Control (governing) — Board

Board ideally 3–5 people (no more!)

A company does better the less it pays its CEO — CEO incentivised to exercise ownership over possession and increase the whole company’s value.

Low salary sets an effective ceiling on cash compensation.

Fair equity compensation is very hard — keep secret.

Cash vs Equity — shows employee commitment

also aligns people broadly to the mission

Mechanics of Mafia

Ideal culture: a team on a mission

Paypal Mafia

- Peter Thiel — Palantir

- Elon Musk — SpaceX Tesla

- Reid Hoffman — LinkedIn

- Steve Chen, Chad Hurley, Jawed Karim — YouTube

- Jeremy Stoppelman Russel Simmons — Yelp

- David Sacks — Yammer

not because of beautiful offices but because the team was on a mission

If you can’t count durable relationship during your time at work — you invested your time poorly.

- Talented, but had to be excited to work specifically with the company

- People you like, not transactional

Why should anyone work for you?

Only 2 good answers

- your mission

- your teams

should be a tribe all like minded people (ie distinguishable that they want and do wear company tshirt)

Early staff should be as personally similar as possible:

- need to work fast and efficiently

Need every hire to be equally obsessed.


- cryptomanicon required reading

- loved StarWars

- obsessed with currency outside of government

- all same kind of nerds

Do one thing

As a manager defined one thing they need to do — only assessed on that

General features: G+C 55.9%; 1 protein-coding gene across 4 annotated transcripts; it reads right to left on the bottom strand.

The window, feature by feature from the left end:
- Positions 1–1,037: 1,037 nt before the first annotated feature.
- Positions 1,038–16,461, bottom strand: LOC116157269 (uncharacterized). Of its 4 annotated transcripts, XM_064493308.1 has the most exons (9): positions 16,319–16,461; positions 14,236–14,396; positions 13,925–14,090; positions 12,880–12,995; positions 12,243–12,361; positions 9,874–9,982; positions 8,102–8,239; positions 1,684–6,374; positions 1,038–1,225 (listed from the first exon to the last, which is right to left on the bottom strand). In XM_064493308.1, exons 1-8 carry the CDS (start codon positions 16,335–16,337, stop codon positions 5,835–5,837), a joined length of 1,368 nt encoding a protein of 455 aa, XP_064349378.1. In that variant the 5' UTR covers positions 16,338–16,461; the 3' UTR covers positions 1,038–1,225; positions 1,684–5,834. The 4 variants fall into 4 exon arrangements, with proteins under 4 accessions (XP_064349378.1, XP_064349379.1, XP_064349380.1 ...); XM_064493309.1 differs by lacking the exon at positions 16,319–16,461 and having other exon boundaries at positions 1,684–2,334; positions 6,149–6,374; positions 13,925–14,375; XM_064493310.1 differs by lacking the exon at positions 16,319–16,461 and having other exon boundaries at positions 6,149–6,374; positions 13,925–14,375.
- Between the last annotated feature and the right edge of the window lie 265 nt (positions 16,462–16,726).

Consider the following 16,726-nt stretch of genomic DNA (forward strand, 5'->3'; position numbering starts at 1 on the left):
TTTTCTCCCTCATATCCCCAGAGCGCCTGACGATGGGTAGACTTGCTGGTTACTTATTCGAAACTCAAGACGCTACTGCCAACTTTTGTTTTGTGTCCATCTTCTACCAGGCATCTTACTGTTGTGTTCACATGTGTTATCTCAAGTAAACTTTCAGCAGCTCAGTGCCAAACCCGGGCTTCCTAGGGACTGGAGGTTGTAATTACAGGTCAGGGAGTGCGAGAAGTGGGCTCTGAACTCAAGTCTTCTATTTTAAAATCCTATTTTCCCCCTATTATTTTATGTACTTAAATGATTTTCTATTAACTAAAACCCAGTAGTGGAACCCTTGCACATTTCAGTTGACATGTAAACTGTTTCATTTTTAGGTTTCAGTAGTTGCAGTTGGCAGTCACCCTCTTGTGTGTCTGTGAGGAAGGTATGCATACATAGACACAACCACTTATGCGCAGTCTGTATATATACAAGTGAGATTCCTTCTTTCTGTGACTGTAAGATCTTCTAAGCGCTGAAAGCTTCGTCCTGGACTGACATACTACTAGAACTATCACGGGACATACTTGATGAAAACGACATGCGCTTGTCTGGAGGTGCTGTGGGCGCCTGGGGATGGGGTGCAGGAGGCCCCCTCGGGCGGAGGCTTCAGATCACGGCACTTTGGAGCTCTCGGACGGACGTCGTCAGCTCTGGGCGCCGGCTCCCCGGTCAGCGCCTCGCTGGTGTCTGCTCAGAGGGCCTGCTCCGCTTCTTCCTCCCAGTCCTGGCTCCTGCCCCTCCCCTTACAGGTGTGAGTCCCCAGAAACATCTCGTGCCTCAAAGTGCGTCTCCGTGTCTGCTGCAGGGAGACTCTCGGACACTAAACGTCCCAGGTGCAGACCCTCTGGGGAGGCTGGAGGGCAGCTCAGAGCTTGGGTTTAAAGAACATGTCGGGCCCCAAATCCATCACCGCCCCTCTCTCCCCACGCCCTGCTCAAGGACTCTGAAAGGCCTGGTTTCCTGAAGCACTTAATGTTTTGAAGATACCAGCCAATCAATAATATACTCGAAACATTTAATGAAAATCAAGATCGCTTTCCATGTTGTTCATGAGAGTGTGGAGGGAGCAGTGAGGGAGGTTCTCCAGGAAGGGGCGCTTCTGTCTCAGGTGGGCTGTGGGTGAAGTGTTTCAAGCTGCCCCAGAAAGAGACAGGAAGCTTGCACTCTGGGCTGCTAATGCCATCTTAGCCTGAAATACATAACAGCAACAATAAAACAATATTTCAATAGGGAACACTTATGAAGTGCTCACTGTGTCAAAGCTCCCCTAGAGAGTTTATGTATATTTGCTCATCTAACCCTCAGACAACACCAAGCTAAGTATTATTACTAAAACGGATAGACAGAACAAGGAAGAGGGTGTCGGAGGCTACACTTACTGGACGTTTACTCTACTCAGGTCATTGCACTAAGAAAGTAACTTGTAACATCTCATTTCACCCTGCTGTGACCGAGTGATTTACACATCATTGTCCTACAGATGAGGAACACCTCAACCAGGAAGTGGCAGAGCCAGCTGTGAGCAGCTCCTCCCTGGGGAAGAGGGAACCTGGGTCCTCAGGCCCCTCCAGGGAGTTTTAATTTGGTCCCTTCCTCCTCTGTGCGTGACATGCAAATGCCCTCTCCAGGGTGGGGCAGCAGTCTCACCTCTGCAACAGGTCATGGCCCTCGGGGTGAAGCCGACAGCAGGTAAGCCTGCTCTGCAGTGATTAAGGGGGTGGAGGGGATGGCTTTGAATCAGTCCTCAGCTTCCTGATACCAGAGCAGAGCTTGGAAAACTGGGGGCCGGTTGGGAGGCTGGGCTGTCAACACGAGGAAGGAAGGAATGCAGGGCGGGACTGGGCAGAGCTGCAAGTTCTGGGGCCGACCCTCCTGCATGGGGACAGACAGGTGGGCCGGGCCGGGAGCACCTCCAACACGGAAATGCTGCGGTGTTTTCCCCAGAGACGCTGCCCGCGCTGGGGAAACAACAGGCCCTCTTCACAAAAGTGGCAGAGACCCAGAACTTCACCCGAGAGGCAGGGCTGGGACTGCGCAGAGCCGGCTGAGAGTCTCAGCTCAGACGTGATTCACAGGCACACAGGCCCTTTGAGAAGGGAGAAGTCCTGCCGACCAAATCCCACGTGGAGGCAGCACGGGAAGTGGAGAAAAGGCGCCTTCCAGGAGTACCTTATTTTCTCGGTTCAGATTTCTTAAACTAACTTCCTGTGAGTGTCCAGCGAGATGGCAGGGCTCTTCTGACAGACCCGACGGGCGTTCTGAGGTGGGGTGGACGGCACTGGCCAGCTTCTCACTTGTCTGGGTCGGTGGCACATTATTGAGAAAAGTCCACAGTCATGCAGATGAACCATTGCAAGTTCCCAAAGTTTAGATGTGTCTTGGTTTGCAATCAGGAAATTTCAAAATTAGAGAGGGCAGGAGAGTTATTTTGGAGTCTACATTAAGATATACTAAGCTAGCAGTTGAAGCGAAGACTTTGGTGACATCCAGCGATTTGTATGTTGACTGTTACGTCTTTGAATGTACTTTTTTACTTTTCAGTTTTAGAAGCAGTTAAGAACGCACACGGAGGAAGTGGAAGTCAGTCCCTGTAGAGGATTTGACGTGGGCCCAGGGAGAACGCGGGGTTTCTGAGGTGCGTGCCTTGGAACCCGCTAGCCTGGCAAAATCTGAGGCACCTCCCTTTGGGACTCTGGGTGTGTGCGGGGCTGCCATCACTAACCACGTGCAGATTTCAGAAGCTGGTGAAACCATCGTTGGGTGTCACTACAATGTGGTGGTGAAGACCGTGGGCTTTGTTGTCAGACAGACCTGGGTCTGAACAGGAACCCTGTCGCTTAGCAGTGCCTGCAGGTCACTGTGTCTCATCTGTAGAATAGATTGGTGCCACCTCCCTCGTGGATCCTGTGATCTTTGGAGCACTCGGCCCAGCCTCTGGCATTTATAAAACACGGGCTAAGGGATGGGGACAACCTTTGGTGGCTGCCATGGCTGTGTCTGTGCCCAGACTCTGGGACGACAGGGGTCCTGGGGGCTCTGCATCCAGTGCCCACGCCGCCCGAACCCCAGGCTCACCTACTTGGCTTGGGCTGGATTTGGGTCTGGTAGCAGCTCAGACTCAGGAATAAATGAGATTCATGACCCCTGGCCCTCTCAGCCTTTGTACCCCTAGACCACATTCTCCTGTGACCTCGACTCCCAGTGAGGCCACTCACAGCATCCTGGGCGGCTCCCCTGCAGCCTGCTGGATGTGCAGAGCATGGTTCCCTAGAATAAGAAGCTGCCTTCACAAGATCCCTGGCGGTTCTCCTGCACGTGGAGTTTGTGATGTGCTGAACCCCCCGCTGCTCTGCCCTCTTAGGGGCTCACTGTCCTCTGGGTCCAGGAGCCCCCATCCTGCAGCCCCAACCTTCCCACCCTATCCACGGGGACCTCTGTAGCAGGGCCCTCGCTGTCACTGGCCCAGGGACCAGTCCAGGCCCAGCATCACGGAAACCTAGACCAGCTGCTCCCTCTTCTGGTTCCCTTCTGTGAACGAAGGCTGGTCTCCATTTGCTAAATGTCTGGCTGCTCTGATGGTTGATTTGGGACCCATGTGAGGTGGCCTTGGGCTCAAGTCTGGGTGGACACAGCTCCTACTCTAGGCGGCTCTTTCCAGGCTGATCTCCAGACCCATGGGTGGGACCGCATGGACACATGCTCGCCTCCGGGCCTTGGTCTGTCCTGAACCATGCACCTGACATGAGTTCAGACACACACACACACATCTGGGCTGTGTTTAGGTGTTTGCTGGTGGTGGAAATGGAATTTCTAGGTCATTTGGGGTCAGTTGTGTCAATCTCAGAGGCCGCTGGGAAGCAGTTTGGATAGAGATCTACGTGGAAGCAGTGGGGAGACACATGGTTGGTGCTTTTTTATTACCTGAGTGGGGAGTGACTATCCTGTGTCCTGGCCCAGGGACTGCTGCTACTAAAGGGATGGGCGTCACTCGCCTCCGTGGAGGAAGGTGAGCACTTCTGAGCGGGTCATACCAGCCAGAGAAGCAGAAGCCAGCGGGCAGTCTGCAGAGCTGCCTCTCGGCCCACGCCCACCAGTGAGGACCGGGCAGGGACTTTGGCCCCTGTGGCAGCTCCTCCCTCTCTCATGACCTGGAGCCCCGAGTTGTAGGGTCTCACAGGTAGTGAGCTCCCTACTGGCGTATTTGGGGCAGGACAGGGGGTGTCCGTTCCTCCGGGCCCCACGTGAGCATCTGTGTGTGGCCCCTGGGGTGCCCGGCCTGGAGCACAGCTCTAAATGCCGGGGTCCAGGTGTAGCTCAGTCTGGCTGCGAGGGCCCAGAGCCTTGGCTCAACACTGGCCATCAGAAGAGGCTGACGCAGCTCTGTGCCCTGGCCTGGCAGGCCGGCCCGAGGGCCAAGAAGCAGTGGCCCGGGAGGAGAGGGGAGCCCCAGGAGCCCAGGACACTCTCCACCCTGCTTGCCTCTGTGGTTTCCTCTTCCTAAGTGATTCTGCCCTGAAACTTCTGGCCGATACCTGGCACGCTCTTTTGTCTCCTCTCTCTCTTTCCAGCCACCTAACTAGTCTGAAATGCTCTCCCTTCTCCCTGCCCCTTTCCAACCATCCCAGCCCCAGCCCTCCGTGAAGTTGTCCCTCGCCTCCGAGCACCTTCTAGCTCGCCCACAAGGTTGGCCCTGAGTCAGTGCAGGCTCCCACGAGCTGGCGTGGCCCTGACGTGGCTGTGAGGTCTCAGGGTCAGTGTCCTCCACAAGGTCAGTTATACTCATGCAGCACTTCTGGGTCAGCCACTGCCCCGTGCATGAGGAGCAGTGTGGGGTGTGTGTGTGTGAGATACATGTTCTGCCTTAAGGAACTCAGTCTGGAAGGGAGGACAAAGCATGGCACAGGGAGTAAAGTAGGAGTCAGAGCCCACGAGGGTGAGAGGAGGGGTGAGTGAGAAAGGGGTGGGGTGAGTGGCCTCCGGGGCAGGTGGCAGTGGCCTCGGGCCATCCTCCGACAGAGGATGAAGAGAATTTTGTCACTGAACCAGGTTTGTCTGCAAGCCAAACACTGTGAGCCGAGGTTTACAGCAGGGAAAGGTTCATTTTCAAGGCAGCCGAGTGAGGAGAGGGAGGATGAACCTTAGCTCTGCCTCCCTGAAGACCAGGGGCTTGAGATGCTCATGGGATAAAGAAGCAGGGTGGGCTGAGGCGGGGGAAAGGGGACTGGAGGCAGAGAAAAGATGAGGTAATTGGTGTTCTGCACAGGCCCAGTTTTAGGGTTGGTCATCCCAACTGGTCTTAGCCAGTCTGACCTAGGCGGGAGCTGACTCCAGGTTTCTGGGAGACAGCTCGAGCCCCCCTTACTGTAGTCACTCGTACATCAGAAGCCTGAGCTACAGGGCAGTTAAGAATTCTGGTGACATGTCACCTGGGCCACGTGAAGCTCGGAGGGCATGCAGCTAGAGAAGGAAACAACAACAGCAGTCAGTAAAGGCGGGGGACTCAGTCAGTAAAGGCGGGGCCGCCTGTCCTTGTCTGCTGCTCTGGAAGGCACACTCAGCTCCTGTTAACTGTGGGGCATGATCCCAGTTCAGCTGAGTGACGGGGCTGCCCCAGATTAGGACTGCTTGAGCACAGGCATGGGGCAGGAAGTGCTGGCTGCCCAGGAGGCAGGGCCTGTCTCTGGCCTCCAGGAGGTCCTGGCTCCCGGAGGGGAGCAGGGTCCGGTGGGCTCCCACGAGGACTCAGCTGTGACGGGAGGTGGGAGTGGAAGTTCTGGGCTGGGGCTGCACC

Clearly defined roles reduce internal friction

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If you build it will they come?

It takes hard work to make sales look easy.

Sales works best when hidden.

(Titles don’t show, noone wants to be reminded when we’re being sold — Account Exec, Client Partner, Politician, Invest Banker)

Complex Sales- CEO or VP of Sales — how to make sell?

Sales — how to make scalable process?

Marketing- don’t compete with the big companies, do your own thing

Optimise 1 distribution channel!

If you try lots and don’t nail any — you failed.

PR is important

- attracts employees and investors

Man and Machine

Machines — can make sense of big data but can’t make most basic judgment calls

Computers complement not rivals.

Strong AI will be a problem of the 22nd century.

Seeing green

Cleantech bubble 2007 — neglected :

  1. Engineering — can you breakthrough instead of incremental change? 10x?
  2. Timing — right?
  3. Monopoly — big share of small market?
  4. People — right team?
  5. Distribution — can you deliver?
  6. Durability — does the market have a future?
  7. Secret — unique opportunity?

same with 1990s dotcom bubble

you can’t begin with macro scale insights unless you begin with micro scale insights

Founders Paradox

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People start to exaggerate traits and then they become like that

We only remember extremes

A great founder can bring out the best in people.

Great risk of founders is they become certain of a myth around them and lose their mind — just as dangerous is to lose all sense of myth.

Stagnation or singularity?

Globalisation, convergence and sameness leads to stagnation.

Technology innovation leads to singularity (infinite improvement) and is bound to head for AI.

Our mission is to find those singular things to make the future not just different, but better.

Zero to One Peter Thiel.jpg